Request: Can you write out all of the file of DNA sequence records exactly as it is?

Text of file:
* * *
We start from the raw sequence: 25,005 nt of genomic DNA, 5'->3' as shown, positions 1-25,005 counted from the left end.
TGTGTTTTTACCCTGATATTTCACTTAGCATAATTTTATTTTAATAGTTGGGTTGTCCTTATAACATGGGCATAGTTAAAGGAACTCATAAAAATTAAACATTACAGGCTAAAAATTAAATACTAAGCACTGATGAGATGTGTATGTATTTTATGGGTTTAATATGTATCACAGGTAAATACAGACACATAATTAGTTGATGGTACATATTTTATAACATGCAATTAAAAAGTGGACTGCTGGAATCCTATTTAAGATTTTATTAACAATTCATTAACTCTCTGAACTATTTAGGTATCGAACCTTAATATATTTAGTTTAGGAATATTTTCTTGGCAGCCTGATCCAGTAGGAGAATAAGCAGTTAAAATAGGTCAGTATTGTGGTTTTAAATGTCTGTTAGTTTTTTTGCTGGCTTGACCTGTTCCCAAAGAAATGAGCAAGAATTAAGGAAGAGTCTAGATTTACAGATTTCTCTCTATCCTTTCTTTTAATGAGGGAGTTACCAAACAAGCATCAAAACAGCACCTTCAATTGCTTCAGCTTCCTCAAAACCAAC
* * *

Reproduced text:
We start from the raw sequence: 25,005 nt of genomic DNA, 5'->3' as shown, positions 1-25,005 counted from the left end.
TGTGTTTTTACCCTGATATTTCACTTAGCATAATTTTATTTTAATAGTTGGGTTGTCCTTATAACATGGGCATAGTTAAAGGAACTCATAAAAATTAAACATTACAGGCTAAAAATTAAATACTAAGCACTGATGAGATGTGTATGTATTTTATGGGTTTAATATGTATCACAGGTAAATACAGACACATAATTAGTTGATGGTACATATTTTATAACATGCAATTAAAAAGTGGACTGCTGGAATCCTATTTAAGATTTTATTAACAATTCATTAACTCTCTGAACTATTTAGGTATCGAACCTTAATATATTTAGTTTAGGAATATTTTCTTGGCAGCCTGATCCAGTAGGAGAATAAGCAGTTAAAATAGGTCAGTATTGTGGTTTTAAATGTCTGTTAGTTTTTTTGCTGGCTTGACCTGTTCCCAAAGAAATGAGCAAGAATTAAGGAAGAGTCTAGATTTACAGATTTCTCTCTATCCTTTCTTTTAATGAGGGAGTTACCAAACAAGCATCAAAACAGCACCTTCAATTGCTTCAGCTTCCTCAAAACCAAC